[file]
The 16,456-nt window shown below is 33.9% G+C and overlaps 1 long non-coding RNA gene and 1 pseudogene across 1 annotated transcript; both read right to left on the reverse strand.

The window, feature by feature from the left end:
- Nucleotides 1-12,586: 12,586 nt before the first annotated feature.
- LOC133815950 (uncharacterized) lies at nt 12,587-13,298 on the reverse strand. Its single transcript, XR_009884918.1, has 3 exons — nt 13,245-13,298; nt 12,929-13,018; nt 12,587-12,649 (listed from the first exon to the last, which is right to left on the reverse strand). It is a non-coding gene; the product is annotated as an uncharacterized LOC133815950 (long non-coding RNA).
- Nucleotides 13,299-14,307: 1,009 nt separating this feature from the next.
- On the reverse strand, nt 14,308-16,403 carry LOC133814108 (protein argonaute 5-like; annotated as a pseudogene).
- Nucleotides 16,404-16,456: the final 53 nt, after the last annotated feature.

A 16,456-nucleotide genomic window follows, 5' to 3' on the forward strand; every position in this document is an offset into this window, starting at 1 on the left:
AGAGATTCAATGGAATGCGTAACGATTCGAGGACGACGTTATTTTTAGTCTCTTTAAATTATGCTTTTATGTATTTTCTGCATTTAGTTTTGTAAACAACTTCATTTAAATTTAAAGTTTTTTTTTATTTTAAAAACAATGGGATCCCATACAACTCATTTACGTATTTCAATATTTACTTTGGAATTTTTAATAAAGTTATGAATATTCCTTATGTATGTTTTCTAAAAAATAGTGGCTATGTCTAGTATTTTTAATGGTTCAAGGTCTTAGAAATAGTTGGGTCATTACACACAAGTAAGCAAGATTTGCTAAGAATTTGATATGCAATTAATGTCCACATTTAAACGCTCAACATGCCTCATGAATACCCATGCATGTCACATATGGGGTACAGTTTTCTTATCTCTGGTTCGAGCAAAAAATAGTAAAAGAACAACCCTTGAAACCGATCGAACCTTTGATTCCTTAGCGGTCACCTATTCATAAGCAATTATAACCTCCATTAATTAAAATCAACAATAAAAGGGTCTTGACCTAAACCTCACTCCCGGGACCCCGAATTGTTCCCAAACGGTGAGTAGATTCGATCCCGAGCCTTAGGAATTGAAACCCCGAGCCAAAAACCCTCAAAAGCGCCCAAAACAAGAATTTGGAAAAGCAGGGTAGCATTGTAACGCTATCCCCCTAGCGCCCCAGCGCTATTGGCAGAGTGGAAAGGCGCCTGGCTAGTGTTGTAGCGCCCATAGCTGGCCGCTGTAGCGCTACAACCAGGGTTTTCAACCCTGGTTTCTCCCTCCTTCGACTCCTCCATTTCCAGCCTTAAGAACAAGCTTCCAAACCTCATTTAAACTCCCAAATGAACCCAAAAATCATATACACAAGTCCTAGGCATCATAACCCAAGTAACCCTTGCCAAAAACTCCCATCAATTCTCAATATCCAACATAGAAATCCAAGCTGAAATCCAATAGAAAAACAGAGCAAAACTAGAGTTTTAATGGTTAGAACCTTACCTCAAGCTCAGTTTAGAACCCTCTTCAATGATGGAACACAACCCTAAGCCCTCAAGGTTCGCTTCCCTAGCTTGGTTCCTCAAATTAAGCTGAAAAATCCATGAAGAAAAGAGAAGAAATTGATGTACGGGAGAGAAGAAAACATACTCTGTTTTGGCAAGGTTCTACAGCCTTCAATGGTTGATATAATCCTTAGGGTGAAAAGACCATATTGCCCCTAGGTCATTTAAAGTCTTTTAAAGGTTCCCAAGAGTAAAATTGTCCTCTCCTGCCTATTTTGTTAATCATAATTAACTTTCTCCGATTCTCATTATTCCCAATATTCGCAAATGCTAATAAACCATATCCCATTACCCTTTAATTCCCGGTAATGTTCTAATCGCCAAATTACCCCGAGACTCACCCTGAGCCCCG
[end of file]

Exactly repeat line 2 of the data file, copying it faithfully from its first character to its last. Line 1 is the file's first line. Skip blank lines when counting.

The window, feature by feature from the left end: